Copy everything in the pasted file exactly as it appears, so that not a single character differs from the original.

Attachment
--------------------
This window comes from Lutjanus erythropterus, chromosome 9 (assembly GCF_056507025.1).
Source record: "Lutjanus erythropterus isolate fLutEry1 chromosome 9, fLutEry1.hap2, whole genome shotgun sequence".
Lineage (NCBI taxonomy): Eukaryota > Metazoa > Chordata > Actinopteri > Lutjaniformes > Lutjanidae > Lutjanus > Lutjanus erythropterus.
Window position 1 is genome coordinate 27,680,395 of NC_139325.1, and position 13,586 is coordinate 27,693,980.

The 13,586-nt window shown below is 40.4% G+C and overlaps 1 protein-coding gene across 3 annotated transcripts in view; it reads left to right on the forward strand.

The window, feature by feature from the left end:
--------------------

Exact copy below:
This window comes from Lutjanus erythropterus, chromosome 9 (assembly GCF_056507025.1).
Source record: "Lutjanus erythropterus isolate fLutEry1 chromosome 9, fLutEry1.hap2, whole genome shotgun sequence".
Lineage (NCBI taxonomy): Eukaryota > Metazoa > Chordata > Actinopteri > Lutjaniformes > Lutjanidae > Lutjanus > Lutjanus erythropterus.
Window position 1 is genome coordinate 27,680,395 of NC_139325.1, and position 13,586 is coordinate 27,693,980.

The 13,586-nt window shown below is 40.4% G+C and overlaps 1 protein-coding gene across 3 annotated transcripts in view; it reads left to right on the forward strand.

The window, feature by feature from the left end: